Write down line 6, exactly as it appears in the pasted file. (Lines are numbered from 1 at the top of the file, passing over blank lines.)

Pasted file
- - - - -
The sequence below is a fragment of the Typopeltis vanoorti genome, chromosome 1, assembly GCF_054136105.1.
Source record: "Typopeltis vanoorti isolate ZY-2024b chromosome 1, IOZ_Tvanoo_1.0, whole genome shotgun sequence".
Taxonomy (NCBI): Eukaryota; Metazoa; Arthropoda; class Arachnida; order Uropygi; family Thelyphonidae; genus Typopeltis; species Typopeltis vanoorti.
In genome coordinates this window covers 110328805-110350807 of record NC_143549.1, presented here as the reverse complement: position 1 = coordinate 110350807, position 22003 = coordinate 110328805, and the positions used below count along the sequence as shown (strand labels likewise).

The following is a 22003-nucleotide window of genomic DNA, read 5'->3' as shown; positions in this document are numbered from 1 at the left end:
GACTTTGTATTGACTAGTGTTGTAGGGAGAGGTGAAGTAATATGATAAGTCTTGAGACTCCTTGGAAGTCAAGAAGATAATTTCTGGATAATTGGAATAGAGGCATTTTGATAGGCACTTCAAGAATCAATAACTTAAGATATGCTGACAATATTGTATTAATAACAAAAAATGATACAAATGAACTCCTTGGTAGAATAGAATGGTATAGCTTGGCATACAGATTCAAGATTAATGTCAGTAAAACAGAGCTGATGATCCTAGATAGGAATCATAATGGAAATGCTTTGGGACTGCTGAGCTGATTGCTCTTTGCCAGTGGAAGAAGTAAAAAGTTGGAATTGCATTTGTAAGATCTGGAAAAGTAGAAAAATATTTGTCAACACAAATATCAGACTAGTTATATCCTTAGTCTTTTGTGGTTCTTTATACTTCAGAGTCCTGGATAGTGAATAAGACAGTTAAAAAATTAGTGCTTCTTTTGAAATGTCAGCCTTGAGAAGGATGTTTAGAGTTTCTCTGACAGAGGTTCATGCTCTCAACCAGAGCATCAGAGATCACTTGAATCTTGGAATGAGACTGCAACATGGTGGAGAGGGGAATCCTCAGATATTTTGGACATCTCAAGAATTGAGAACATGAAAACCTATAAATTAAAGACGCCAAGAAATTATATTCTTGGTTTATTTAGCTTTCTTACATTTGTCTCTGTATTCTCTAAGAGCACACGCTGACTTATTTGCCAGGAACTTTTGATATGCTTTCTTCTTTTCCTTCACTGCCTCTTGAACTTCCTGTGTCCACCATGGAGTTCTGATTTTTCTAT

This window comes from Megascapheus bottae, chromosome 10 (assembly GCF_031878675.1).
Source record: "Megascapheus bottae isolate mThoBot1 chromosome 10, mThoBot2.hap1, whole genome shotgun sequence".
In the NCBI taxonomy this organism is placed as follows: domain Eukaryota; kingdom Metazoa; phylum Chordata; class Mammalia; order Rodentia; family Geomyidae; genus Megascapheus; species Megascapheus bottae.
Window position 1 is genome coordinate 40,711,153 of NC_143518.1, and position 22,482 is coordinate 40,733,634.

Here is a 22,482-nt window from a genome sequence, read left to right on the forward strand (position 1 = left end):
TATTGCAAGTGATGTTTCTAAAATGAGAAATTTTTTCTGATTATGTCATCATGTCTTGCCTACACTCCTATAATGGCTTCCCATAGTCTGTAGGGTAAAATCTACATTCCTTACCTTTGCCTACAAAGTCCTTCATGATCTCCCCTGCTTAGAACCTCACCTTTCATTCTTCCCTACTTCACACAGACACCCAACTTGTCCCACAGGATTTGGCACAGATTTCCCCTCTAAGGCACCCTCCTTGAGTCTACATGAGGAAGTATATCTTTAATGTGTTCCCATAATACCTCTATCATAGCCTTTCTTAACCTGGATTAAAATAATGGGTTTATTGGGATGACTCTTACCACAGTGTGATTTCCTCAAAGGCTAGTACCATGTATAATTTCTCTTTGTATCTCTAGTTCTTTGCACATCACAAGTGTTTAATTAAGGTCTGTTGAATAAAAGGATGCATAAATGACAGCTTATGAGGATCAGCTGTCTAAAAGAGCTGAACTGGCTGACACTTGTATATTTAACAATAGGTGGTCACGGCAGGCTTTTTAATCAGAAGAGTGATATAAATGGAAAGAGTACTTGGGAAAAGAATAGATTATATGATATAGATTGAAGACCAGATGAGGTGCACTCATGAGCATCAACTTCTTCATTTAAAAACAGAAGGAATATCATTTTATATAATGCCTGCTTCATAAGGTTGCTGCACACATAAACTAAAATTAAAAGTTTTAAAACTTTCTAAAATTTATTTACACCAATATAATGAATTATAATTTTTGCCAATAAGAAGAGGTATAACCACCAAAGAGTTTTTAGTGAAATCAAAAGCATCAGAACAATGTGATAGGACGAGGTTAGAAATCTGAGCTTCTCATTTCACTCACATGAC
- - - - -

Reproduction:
GACTTTGTATTGACTAGTGTTGTAGGGAGAGGTGAAGTAATATGATAAGTCTTGAGACTCCTTGGAAGTCAAGAAGATAATTTCTGGATAATTGGAATAGAGGCATTTTGATAGGCACTTCAAGAATCAATAACTTAAGATATGCTGACAATATTGTATTAATAACAAAAAATGATACAAATGAACTCCTTGGTAGAATAGAATGGTATAGCTTGGCATACAGATTCAAGATTAATGTCAGTAAAACAGAGCTGATGATCCTAGATAGGAATCATAATGGAAATGCTTTGGGACTGCTGAGCTGATTGCTCTTTGCCAGTGGAAGAAGTAAAAAGTTGGAATTGCATTTGTAAGATCTGGAAAAGTAGAAAAATATTTGTCAACACAAATATCAGACTAGTTATATCCTTAGTCTTTTGTGGTTCTTTATACTTCAGAGTCCTGGATAGTGAATAAGACAGTTAAAAAATTAGTGCTTCTTTTGAAATGTCAGCCTTGAGAAGGATGTTTAGAGTTTCTCTGACAGAGGTTCATGCTCTCAACCAGAGCATCAGAGATCACTTGAATCTTGGAATGAGACTGCAACATGGTGGAGAGGGGAATCCTCAGATATTTTGGACATCTCAAGAATTGAGAACATGAAAACCTATAAATTAAAGACGCCAAGAAATTATATTCTTGGTTTATTTAGCTTTCTTACATTTGTCTCTGTATTCTCTAAGAGCACACGCTGACTTATTTGCCAGGAACTTTTGATATGCTTTCTTCTTTTCCTTCACTGCCTCTTGAACTTCCTGTGTCCACCATGGAGTTCTGATTTTTCTAT